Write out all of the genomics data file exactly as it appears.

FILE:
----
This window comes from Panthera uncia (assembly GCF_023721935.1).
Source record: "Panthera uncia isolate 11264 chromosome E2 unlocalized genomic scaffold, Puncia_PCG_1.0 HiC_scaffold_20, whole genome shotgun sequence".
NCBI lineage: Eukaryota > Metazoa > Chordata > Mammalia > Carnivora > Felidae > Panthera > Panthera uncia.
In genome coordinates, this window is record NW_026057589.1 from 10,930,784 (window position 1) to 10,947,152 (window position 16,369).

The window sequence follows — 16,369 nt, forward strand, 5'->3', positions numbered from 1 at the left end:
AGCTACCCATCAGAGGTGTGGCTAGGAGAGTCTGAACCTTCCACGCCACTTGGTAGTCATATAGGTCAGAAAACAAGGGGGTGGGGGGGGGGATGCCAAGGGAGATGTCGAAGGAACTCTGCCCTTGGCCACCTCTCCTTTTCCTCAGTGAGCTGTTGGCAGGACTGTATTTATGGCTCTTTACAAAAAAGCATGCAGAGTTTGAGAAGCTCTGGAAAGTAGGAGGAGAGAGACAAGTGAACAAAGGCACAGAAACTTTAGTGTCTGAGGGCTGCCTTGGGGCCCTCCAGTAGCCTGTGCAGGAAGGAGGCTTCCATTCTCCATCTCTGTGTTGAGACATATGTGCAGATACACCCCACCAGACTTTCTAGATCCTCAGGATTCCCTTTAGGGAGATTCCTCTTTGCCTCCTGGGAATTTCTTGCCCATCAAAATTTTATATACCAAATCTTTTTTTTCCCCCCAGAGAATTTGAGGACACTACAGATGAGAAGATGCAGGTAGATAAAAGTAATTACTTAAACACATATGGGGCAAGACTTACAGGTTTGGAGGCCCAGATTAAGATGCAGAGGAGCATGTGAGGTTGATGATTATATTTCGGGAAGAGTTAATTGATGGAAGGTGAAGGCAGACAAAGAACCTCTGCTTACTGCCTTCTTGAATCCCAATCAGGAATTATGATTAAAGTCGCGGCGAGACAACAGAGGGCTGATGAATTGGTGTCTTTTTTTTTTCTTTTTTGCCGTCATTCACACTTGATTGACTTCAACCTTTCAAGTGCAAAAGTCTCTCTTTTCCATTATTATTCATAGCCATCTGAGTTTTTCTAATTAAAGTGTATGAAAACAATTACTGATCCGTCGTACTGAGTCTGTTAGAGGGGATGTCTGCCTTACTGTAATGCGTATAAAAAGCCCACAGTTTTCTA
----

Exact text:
This window comes from Panthera uncia (assembly GCF_023721935.1).
Source record: "Panthera uncia isolate 11264 chromosome E2 unlocalized genomic scaffold, Puncia_PCG_1.0 HiC_scaffold_20, whole genome shotgun sequence".
NCBI lineage: Eukaryota > Metazoa > Chordata > Mammalia > Carnivora > Felidae > Panthera > Panthera uncia.
In genome coordinates, this window is record NW_026057589.1 from 10,930,784 (window position 1) to 10,947,152 (window position 16,369).

The window sequence follows — 16,369 nt, forward strand, 5'->3', positions numbered from 1 at the left end:
AGCTACCCATCAGAGGTGTGGCTAGGAGAGTCTGAACCTTCCACGCCACTTGGTAGTCATATAGGTCAGAAAACAAGGGGGTGGGGGGGGGGATGCCAAGGGAGATGTCGAAGGAACTCTGCCCTTGGCCACCTCTCCTTTTCCTCAGTGAGCTGTTGGCAGGACTGTATTTATGGCTCTTTACAAAAAAGCATGCAGAGTTTGAGAAGCTCTGGAAAGTAGGAGGAGAGAGACAAGTGAACAAAGGCACAGAAACTTTAGTGTCTGAGGGCTGCCTTGGGGCCCTCCAGTAGCCTGTGCAGGAAGGAGGCTTCCATTCTCCATCTCTGTGTTGAGACATATGTGCAGATACACCCCACCAGACTTTCTAGATCCTCAGGATTCCCTTTAGGGAGATTCCTCTTTGCCTCCTGGGAATTTCTTGCCCATCAAAATTTTATATACCAAATCTTTTTTTTCCCCCCAGAGAATTTGAGGACACTACAGATGAGAAGATGCAGGTAGATAAAAGTAATTACTTAAACACATATGGGGCAAGACTTACAGGTTTGGAGGCCCAGATTAAGATGCAGAGGAGCATGTGAGGTTGATGATTATATTTCGGGAAGAGTTAATTGATGGAAGGTGAAGGCAGACAAAGAACCTCTGCTTACTGCCTTCTTGAATCCCAATCAGGAATTATGATTAAAGTCGCGGCGAGACAACAGAGGGCTGATGAATTGGTGTCTTTTTTTTTTCTTTTTTGCCGTCATTCACACTTGATTGACTTCAACCTTTCAAGTGCAAAAGTCTCTCTTTTCCATTATTATTCATAGCCATCTGAGTTTTTCTAATTAAAGTGTATGAAAACAATTACTGATCCGTCGTACTGAGTCTGTTAGAGGGGATGTCTGCCTTACTGTAATGCGTATAAAAAGCCCACAGTTTTCTA